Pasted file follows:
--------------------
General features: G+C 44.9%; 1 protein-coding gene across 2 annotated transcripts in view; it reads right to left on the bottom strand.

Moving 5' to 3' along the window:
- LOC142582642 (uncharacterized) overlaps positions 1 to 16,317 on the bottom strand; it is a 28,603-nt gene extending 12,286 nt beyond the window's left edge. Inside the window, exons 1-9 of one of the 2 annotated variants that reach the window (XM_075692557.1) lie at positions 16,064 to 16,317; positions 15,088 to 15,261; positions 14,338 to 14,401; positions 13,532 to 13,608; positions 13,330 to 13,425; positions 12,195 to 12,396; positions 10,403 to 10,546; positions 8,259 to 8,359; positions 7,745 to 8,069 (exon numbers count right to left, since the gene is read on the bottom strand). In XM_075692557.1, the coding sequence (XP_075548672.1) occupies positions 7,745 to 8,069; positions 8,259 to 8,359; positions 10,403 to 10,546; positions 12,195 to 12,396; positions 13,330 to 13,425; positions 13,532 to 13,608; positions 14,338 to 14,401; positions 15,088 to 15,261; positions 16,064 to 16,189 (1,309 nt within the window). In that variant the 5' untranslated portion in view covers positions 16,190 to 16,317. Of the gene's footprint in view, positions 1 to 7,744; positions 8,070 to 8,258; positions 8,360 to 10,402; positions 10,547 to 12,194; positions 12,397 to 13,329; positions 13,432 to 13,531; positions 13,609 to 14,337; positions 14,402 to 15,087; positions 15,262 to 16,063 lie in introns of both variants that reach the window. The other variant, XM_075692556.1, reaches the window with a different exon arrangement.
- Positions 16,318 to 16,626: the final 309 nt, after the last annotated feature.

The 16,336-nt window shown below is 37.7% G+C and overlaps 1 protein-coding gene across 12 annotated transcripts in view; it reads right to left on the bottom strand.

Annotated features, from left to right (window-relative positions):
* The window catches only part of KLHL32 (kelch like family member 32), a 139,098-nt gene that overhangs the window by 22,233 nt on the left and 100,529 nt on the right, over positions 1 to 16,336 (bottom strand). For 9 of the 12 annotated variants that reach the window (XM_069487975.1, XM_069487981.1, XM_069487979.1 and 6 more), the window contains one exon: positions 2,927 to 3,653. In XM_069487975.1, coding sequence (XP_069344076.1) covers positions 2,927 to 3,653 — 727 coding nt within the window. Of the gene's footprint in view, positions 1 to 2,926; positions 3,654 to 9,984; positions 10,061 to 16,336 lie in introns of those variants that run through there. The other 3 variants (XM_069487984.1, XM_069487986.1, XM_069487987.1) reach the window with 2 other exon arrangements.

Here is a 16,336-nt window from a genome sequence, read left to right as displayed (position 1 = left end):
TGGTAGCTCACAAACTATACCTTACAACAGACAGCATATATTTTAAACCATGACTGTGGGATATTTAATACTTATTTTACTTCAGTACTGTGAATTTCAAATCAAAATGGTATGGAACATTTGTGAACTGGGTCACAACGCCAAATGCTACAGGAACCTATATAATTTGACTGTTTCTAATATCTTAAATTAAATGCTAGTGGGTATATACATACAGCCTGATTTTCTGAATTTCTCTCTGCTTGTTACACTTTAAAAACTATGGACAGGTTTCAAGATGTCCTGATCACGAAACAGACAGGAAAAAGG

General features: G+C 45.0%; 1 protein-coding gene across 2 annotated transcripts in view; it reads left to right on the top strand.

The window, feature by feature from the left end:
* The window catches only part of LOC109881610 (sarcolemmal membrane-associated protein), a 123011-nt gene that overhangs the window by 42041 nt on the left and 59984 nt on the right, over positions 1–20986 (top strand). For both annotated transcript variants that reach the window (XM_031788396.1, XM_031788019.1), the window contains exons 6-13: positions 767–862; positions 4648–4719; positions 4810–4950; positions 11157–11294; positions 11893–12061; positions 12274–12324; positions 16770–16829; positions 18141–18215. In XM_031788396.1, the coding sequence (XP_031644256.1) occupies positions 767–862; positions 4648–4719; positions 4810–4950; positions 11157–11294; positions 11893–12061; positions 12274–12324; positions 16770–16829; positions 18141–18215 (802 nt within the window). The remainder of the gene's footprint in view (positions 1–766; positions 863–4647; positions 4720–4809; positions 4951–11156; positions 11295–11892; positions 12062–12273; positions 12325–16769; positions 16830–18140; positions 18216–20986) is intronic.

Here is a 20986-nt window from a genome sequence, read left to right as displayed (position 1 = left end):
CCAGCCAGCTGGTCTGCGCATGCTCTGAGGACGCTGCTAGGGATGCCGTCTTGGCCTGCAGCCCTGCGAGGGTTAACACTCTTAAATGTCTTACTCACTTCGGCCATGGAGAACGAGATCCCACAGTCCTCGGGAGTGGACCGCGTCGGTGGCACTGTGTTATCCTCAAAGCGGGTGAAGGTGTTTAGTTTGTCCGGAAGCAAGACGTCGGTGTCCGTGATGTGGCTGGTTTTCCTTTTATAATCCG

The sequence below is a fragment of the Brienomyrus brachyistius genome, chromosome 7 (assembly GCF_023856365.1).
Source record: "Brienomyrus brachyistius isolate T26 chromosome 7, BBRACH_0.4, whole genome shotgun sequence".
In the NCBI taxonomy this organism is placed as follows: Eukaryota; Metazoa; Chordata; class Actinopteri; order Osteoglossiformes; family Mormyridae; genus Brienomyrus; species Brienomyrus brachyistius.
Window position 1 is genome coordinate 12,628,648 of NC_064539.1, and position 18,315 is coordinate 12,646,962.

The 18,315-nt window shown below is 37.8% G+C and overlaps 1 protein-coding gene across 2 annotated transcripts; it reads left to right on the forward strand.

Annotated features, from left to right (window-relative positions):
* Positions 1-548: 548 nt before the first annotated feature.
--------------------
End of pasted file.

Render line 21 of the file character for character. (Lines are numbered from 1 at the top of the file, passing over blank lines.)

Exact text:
* Positions 1-548: 548 nt before the first annotated feature.